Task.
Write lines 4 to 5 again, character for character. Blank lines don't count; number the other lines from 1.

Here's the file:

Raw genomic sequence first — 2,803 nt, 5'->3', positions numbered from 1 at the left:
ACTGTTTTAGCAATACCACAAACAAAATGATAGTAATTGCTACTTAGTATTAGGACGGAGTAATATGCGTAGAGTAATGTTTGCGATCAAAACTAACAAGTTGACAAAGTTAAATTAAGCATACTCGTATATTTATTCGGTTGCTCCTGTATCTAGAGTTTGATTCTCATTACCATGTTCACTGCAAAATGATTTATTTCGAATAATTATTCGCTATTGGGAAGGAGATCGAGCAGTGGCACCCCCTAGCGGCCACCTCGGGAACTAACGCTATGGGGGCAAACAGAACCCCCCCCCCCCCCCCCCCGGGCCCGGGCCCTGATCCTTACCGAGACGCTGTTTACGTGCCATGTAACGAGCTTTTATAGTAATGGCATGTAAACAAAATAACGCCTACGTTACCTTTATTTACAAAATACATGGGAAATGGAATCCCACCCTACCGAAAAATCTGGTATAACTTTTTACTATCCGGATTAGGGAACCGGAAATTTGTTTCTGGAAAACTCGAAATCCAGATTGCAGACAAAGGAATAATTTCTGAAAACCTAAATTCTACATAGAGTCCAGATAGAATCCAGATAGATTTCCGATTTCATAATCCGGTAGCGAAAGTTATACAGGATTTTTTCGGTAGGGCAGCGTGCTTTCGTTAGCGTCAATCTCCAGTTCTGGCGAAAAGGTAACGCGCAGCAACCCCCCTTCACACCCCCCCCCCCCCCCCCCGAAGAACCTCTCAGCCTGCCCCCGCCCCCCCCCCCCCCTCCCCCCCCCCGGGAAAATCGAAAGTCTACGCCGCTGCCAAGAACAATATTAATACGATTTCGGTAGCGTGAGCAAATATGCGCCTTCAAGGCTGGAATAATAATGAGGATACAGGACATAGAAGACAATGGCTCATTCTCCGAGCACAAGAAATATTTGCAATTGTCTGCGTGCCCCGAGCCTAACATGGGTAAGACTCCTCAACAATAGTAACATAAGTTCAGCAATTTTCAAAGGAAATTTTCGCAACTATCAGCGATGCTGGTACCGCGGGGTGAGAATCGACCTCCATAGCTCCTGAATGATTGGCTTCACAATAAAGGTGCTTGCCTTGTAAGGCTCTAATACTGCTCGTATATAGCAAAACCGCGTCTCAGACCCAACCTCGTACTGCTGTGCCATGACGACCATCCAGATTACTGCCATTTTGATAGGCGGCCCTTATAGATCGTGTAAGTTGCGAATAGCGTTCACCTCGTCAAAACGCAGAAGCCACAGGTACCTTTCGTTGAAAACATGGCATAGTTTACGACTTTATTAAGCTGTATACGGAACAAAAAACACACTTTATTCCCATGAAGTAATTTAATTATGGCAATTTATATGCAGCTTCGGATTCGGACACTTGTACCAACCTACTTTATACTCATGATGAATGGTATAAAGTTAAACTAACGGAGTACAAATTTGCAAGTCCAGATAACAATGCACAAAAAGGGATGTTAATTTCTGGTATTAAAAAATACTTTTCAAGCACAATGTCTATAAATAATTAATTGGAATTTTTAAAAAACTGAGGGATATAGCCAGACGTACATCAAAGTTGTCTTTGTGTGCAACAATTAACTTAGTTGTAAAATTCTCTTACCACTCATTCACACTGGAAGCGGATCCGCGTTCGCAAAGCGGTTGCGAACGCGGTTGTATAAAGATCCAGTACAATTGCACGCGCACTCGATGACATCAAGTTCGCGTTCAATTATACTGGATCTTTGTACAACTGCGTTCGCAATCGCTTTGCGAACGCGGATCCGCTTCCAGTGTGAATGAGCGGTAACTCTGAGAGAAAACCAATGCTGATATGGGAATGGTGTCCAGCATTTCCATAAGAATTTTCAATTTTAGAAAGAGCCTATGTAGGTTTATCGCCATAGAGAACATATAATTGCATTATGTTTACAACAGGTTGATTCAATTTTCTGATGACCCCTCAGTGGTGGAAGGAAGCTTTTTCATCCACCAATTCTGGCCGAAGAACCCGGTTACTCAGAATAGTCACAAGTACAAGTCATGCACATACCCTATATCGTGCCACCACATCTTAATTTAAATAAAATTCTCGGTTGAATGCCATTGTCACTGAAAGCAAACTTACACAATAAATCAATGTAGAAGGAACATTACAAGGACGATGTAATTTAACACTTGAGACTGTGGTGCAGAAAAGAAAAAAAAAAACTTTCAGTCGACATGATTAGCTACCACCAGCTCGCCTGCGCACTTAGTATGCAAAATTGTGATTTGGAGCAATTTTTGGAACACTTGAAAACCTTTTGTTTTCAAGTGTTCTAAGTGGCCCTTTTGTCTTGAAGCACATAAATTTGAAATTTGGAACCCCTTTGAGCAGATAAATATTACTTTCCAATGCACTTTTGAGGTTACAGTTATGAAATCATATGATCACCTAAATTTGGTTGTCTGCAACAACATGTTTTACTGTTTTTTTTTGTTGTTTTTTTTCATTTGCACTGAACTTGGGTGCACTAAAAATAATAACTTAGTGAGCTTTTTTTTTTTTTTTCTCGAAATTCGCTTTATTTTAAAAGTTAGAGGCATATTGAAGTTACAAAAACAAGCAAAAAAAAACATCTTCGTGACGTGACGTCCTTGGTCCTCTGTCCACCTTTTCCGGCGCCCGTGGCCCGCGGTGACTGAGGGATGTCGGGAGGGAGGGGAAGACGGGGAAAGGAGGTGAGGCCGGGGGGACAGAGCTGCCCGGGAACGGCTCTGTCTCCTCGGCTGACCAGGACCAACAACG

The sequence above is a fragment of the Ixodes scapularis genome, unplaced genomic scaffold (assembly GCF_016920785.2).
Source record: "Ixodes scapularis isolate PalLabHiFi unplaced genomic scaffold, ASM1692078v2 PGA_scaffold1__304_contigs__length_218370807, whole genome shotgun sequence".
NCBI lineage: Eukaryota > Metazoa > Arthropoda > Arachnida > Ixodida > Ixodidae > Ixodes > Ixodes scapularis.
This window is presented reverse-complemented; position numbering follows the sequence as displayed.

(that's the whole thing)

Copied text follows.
Source record: "Ixodes scapularis isolate PalLabHiFi unplaced genomic scaffold, ASM1692078v2 PGA_scaffold1__304_contigs__length_218370807, whole genome shotgun sequence".
NCBI lineage: Eukaryota > Metazoa > Arthropoda > Arachnida > Ixodida > Ixodidae > Ixodes > Ixodes scapularis.